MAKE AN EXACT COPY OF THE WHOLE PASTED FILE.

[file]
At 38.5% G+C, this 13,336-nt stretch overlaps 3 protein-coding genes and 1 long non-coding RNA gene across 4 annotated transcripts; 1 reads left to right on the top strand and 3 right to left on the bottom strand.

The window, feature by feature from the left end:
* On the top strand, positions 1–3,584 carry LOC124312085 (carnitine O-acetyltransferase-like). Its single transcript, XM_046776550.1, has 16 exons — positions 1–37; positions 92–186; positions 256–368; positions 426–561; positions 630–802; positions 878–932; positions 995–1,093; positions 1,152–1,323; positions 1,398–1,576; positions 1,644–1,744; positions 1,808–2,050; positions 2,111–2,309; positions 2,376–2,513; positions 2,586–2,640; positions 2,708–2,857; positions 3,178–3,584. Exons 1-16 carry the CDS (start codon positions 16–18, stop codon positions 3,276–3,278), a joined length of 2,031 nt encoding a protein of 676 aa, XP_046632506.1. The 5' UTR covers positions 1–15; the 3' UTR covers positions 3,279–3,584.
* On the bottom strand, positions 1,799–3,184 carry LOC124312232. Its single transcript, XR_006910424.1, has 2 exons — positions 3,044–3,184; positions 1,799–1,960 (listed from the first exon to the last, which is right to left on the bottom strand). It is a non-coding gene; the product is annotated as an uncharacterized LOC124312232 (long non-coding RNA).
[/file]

At 38.5% G+C, this 13,336-nt stretch overlaps 3 protein-coding genes and 1 long non-coding RNA gene across 4 annotated transcripts; 1 reads left to right on the top strand and 3 right to left on the bottom strand.

The window, feature by feature from the left end:
* On the top strand, positions 1–3,584 carry LOC124312085 (carnitine O-acetyltransferase-like). Its single transcript, XM_046776550.1, has 16 exons — positions 1–37; positions 92–186; positions 256–368; positions 426–561; positions 630–802; positions 878–932; positions 995–1,093; positions 1,152–1,323; positions 1,398–1,576; positions 1,644–1,744; positions 1,808–2,050; positions 2,111–2,309; positions 2,376–2,513; positions 2,586–2,640; positions 2,708–2,857; positions 3,178–3,584. Exons 1-16 carry the CDS (start codon positions 16–18, stop codon positions 3,276–3,278), a joined length of 2,031 nt encoding a protein of 676 aa, XP_046632506.1. The 5' UTR covers positions 1–15; the 3' UTR covers positions 3,279–3,584.
* On the bottom strand, positions 1,799–3,184 carry LOC124312232. Its single transcript, XR_006910424.1, has 2 exons — positions 3,044–3,184; positions 1,799–1,960 (listed from the first exon to the last, which is right to left on the bottom strand). It is a non-coding gene; the product is annotated as an uncharacterized LOC124312232 (long non-coding RNA).